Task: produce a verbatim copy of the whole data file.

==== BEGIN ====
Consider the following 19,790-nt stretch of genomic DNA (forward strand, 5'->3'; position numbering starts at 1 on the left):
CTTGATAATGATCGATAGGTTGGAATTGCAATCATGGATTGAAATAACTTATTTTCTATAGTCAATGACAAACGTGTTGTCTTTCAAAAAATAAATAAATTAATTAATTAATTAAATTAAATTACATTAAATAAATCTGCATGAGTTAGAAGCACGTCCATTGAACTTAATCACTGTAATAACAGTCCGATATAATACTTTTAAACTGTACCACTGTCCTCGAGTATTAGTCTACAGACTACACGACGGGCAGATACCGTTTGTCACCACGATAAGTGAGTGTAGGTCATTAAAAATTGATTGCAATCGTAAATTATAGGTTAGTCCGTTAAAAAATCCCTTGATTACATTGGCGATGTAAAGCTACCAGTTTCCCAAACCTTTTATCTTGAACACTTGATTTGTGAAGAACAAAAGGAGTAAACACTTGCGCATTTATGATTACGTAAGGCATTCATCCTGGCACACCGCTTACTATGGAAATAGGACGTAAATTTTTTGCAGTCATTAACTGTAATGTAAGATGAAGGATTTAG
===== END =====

Consider the following 19,790-nt stretch of genomic DNA (forward strand, 5'->3'; position numbering starts at 1 on the left):
CTTGATAATGATCGATAGGTTGGAATTGCAATCATGGATTGAAATAACTTATTTTCTATAGTCAATGACAAACGTGTTGTCTTTCAAAAAATAAATAAATTAATTAATTAATTAAATTAAATTACATTAAATAAATCTGCATGAGTTAGAAGCACGTCCATTGAACTTAATCACTGTAATAACAGTCCGATATAATACTTTTAAACTGTACCACTGTCCTCGAGTATTAGTCTACAGACTACACGACGGGCAGATACCGTTTGTCACCACGATAAGTGAGTGTAGGTCATTAAAAATTGATTGCAATCGTAAATTATAGGTTAGTCCGTTAAAAAATCCCTTGATTACATTGGCGATGTAAAGCTACCAGTTTCCCAAACCTTTTATCTTGAACACTTGATTTGTGAAGAACAAAAGGAGTAAACACTTGCGCATTTATGATTACGTAAGGCATTCATCCTGGCACACCGCTTACTATGGAAATAGGACGTAAATTTTTTGCAGTCATTAACTGTAATGTAAGATGAAGGATTTAG